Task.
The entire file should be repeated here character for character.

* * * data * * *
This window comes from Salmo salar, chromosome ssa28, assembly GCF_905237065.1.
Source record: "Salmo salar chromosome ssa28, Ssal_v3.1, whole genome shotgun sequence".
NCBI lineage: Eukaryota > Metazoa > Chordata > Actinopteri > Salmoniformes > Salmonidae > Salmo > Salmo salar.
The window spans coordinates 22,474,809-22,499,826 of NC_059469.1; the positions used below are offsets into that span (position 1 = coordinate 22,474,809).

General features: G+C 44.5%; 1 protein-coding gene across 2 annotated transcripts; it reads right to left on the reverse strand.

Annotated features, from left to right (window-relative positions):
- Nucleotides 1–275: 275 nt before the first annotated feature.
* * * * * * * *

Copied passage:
This window comes from Salmo salar, chromosome ssa28, assembly GCF_905237065.1.
Source record: "Salmo salar chromosome ssa28, Ssal_v3.1, whole genome shotgun sequence".
NCBI lineage: Eukaryota > Metazoa > Chordata > Actinopteri > Salmoniformes > Salmonidae > Salmo > Salmo salar.
The window spans coordinates 22,474,809-22,499,826 of NC_059469.1; the positions used below are offsets into that span (position 1 = coordinate 22,474,809).

General features: G+C 44.5%; 1 protein-coding gene across 2 annotated transcripts; it reads right to left on the reverse strand.

Annotated features, from left to right (window-relative positions):
- Nucleotides 1–275: 275 nt before the first annotated feature.